If monkeys appeared in an animated movie named “Rio”, I am convinced, obviously, that this is an accurate representation of said city.
Animated movies are faithful and truthful fabrications of reality only in cute animated format, so we can watch them with our kids. Finding Nemo, UP, even Shrek (only metaphorical). Therefore, Rio must be the bonified truth that I duly based my Brazilian dreams and aspirations on.
When I first arrived in Rio I was sure of two things: it was hot, and I was going to be fending off monkeys on a daily basis. It was a whole month until I encountered my first monkey entourage. They weren’t by my apartment, balancing on the electricity wires, anywhere near the beaches, not even at Christo where I was promised by movie producers they would hoodwink me out of my Rolex and pearls.
Don’t fret though.
I’ve seen them and being having watched Jumanji every weekend of my childhood; my instincts know how to track them too.
Follow my 5 go-to monkeys’ hideouts and you’ll be fighting them off.
Duque de Caxias Fort trek
This is one less known by tourists and for me it has never disappointed. Duque de Caxias is a fort that sits at the top of the hill at the end of Leme beach (Copacabana). You must walk to the front of the military village in Leme and pay $R4 (US$1) to enter. Follow the tarmac path that leads up to the top of the hill.
I personally love this trek because it’s exceptionally safe being located on site of the military barracks and since it offers you a unique viewpoint of Pão de Açucar (Sugarloaf Mountain). The trek is low difficulty, less than 30 minutes to the top and not particularly steep.
To be honest, you could take your nan to this one.
The botanical gardens in Rio are Momma Markham’s (Aka my mum’s) favourite spot and they truly are a breath of fresh air in the centre of a super busy city. Make a whole afternoon of it and don’t forget to grab mosquito repellent and your camera
You will pay 9 reais (approx $2.50) to get into the gardens (closed Mondays) and they close at 17:30.
My highlights are the orchid greenhouse, the bee hives and the giant lily pond. Now let me tell you I am scared to death of stinging insects, but the great thing in Rio is bees have no stings!
Your joking right? No!
This is no time to go prodding your finger at them, but you can nosey right up to the hives and take a peek. My absolute fav is called a dog bee (no sting what-so-ever) and it literally follows you. It will constantly come back no matter what you do. I kind of wish my actual dog loved me that much…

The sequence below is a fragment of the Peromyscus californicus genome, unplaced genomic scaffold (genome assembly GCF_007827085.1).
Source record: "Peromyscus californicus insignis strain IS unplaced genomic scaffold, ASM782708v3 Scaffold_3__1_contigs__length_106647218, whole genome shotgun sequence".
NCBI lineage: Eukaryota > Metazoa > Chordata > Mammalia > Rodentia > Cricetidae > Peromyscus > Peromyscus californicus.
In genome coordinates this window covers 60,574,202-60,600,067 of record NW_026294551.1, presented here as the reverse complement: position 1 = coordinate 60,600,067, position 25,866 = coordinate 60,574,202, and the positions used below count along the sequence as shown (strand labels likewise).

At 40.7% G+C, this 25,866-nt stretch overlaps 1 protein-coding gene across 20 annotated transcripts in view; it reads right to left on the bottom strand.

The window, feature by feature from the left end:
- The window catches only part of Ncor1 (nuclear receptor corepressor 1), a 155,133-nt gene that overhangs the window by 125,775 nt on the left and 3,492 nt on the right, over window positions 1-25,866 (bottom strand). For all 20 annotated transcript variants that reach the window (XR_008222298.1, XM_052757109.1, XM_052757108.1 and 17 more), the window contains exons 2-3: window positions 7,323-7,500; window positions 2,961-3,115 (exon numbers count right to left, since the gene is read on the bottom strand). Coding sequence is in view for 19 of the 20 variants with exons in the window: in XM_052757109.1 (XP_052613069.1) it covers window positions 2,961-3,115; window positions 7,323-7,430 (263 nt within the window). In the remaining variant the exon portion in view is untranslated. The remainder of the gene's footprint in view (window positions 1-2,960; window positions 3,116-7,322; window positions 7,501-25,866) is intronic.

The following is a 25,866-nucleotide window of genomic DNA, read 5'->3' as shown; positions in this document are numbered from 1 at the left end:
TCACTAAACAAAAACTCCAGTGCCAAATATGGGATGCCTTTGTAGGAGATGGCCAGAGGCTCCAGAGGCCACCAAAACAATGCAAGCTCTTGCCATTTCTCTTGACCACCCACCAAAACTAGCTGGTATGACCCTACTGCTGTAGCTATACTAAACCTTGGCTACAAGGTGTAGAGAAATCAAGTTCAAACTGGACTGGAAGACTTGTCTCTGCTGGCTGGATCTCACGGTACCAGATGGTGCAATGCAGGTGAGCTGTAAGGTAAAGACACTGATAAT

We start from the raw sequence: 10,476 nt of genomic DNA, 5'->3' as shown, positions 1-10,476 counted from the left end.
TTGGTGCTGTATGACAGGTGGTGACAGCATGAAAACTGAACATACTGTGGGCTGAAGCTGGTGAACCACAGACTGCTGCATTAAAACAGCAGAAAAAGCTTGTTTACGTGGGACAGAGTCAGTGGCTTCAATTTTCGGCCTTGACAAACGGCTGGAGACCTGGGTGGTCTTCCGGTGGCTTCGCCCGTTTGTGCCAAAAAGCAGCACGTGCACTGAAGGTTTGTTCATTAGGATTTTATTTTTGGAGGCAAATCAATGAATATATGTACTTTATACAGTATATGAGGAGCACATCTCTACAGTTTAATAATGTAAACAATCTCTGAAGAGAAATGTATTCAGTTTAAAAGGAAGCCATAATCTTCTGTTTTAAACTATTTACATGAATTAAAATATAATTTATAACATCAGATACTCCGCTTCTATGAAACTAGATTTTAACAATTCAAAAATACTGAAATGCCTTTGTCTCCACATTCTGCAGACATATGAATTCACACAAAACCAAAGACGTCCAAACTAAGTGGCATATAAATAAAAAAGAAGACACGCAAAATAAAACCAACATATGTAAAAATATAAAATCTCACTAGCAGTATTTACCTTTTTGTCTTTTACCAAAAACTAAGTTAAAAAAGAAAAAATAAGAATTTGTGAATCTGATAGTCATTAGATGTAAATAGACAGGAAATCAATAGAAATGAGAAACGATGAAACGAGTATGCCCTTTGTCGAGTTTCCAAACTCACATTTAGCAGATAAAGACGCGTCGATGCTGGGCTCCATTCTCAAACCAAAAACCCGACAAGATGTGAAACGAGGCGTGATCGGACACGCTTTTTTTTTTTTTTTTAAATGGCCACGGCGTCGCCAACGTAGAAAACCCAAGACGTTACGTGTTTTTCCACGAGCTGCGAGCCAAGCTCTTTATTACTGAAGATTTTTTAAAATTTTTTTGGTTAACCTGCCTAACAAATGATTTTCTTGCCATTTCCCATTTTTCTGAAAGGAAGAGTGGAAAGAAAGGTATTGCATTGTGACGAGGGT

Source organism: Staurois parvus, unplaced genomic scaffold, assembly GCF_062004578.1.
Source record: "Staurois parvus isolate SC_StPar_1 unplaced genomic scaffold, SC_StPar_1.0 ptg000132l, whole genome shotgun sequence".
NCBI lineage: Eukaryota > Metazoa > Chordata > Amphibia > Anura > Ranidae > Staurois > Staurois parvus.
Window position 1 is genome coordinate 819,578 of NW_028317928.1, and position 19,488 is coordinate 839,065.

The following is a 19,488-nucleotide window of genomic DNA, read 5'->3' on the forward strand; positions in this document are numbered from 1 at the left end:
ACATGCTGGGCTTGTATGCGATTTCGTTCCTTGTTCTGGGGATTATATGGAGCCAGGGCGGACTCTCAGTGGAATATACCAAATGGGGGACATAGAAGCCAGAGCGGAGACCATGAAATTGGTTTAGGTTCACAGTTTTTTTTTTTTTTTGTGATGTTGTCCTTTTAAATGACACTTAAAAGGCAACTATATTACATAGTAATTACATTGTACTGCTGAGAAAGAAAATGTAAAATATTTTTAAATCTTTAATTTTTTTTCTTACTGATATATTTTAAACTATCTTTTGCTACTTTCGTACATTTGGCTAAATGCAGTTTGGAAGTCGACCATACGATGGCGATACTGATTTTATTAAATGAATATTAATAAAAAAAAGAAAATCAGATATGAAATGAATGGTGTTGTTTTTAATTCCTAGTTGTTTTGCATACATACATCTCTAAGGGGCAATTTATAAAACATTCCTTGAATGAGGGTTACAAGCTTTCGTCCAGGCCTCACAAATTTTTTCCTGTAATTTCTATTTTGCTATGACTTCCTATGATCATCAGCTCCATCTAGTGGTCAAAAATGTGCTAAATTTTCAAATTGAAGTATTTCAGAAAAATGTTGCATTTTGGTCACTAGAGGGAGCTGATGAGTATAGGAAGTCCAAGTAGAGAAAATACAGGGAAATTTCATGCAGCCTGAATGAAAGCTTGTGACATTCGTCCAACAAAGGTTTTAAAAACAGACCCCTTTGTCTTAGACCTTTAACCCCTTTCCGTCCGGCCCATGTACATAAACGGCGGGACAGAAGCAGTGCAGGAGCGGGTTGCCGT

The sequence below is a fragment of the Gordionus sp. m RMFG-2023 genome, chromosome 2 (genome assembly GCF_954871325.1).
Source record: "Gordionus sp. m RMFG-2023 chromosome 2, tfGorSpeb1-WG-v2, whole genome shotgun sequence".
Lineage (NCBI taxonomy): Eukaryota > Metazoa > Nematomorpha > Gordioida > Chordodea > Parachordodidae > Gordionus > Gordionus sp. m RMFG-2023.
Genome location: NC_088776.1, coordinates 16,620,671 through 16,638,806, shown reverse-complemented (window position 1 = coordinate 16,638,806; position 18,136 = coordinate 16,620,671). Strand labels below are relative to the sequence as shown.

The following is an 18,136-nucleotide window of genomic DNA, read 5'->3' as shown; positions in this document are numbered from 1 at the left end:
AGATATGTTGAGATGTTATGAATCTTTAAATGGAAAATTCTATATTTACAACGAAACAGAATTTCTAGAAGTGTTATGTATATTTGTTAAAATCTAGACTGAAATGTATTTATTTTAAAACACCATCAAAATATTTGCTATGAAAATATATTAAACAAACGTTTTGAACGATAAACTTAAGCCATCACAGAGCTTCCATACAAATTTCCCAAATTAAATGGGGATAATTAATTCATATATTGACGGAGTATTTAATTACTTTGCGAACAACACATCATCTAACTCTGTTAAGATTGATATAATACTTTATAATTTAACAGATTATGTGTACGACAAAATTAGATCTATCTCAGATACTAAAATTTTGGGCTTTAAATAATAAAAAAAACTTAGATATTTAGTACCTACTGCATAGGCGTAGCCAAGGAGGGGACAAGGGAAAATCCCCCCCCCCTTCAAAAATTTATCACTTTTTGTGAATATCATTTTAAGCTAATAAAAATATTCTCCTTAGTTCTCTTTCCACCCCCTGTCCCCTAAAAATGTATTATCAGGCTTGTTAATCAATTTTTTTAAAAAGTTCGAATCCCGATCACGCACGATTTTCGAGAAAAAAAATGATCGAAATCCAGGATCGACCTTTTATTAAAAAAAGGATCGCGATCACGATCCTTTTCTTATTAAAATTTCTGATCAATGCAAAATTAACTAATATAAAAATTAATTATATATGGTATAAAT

Top tip: Take an empty water bottle to fill up at the drinking water taps located around the park.
This is a free-entry park next to Jardim Botânico. It is much smaller, but you have the opportunity to see larger species of monkeys here too!
Also, it’s a prime spot for brides to be taking pre or post wedding shots in their dress. A peculiar Brazilian tradition to witness pals.
In sum, there’s a restaurant and art school, children’s picnics, a teeny-tiny aquarium inside a cave and a weeny piece of castle (that’s where you’ll see the brides).
Keep your eyes peeled and watch those around you who will undoubtedly be pointing up at the treetops when the monkeys appear.
Pao de Açucar/ Morro da Urca
There’s no doubt that you will be marching to Sugarloaf during your stay in Rio, but I’m going to throw you a curve ball and suggest you skip the cable car.
What could possibly sway you to do that?
Saving yourself US$20 and having higher monkey viewing chances might do. You can hike up Morro do Urca, the smaller hill next to Sugarloaf, where the first cable car stop is. You access the trail for free via Praia Vermelha. It’s a 40 minute tops hike, pretty straightforward with a few steep inclines. Like Duque, it is on site of a military island, so no worries about the thieves.
On Morro da Urca there are shops, plenty of viewing space, seating, shade, toilets and even a rather up-scale restaurant. I promise you the next cable car stop on Sugar Loaf is no more special than this hike and you can spend the extra money on açaí while you are up there!
Last time I embarked on this trail I saw a rare species of toucan with my brother.
We were lucky, but you could be too!
I understand we are not all outdoorsy and what if it rains the whole time you are here? Tereze is a top-notch restaurant in Santa Teresa, where you can spot monkeys, though bear in mind it is kind of pricey.
Hey-ho, you’re on holiday, splash out.
The staff hang out pieces of banana and papaya on the tree trunks at the side of the restaurant. The little mites have learnt where they can get an easy meal and come swooping down in family clans to feast.
Santa Teresa is a big neighbourhood that has several boarders with the rainforest so it’s also quite possible to see the monkeys dangling from the power lines (like in the movie). Keep your eyes peeled.
This is my disclaimer…
I am not Alan from Jumanji. I cannot conjure up monkeys. Thus, there is not 100% promise you will see the monkeys (sometimes rain keeps them at bay). However, if you spend enough time snooping around in these places they are sure to make an appearance. Persist!
Are you interested in Brazil? Head over to my super quick introduction to Brazil post. The topics are broken into bitesize sections, so you can home in on what really takes your fancy.